We recently went with our homeschool co-op to see the Arts on Stage show at Goucher College in Towson, MD. As with most things we do, I enjoyed it more than the kids, and went breathless with laughter telling my husband about the silly tricks and jokes the performers made and did on stage.
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Our show "Scientific Circus" was of course about science fun and me being a science geek, it was right up my alley. Things we learned about that I never knew before:
- Whips make sonic booms. OMG, I was utterly fascinated by this fun fact. I thought only jet engines and lightning (making thunder) could accomplish this but boy was I wrong. They demonstrated the power of the tip of the whip as it traveled faster than air by using the whip to slice and shred through paper with amazing precision over and over again.
- You can make a boomerang from a pizza box top and surprisingly, boomerangs DID NOT originate in Australia. How to do it: Trace the pattern of a cross into the box top, then cut it out. Holding it parallel to the ground, you curve the tips slightly toward the ground. You have to hold it straight up and down to toss it and you stand still and wait for it to come back. The science of boomerangs have always fascinated me and this one I loved.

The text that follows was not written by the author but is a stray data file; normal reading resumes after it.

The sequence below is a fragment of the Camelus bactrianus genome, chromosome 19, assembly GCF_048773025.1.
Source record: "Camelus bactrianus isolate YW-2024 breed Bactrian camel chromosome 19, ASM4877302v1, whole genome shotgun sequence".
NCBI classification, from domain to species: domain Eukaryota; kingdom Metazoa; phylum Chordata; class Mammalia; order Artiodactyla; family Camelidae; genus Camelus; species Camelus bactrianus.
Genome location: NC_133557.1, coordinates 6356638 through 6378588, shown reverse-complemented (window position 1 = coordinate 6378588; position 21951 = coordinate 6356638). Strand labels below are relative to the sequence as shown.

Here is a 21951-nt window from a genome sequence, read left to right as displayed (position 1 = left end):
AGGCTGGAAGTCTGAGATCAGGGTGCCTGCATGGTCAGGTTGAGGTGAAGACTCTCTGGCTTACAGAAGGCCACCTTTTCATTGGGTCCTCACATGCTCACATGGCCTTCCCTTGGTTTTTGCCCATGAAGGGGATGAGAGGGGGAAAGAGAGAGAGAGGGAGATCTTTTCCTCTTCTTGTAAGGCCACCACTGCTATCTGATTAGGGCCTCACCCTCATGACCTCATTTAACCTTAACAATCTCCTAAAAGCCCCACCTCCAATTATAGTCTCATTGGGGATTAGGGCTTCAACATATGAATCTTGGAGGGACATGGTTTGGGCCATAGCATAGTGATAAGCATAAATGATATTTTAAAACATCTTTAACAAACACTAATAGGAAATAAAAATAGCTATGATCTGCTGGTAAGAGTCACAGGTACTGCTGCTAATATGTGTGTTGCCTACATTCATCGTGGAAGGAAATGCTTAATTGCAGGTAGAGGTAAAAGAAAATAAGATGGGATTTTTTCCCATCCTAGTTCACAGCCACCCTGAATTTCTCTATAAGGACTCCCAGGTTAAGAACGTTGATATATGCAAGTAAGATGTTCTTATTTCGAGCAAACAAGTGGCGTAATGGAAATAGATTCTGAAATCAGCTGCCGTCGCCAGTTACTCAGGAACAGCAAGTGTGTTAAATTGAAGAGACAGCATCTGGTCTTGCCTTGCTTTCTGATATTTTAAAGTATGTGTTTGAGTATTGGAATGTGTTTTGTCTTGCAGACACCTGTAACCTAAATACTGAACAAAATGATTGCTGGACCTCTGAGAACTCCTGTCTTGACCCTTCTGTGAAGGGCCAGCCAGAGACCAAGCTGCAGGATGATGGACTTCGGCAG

- They taught us how to balance any item using the concept of locating its center of gravity. Taller items (yard sticks) are easier to balance say, on the tip of your finger, than short ones (pencils) and you must look at the base of the item to keep it balanced, not the top, since the top falls first and fast.
- We covered air pressure, surface tension in bubbles and light's speed and spectrum.
- They wrapped up with Bubble Fun and I think it was everyone's favorite. The whole, huge auditorium was absolutely mesmerized and frankly, it was kinda relaxing for the adults. I learned to blow bubbles using only my hand or a straw as a wand. And I now know how to blow bubbles inside of a bigger bubble using a straw because apparently a straw won't pop a bubble if you poke it with one- I know, Wow!
If you go to their website http://www.superscientificcircus.com/, there's lots of useful info to reinforce or learn about what they teach in their shows. Since I'm a sucker for a good live performance, especially an educational one, we will definitely go back again!
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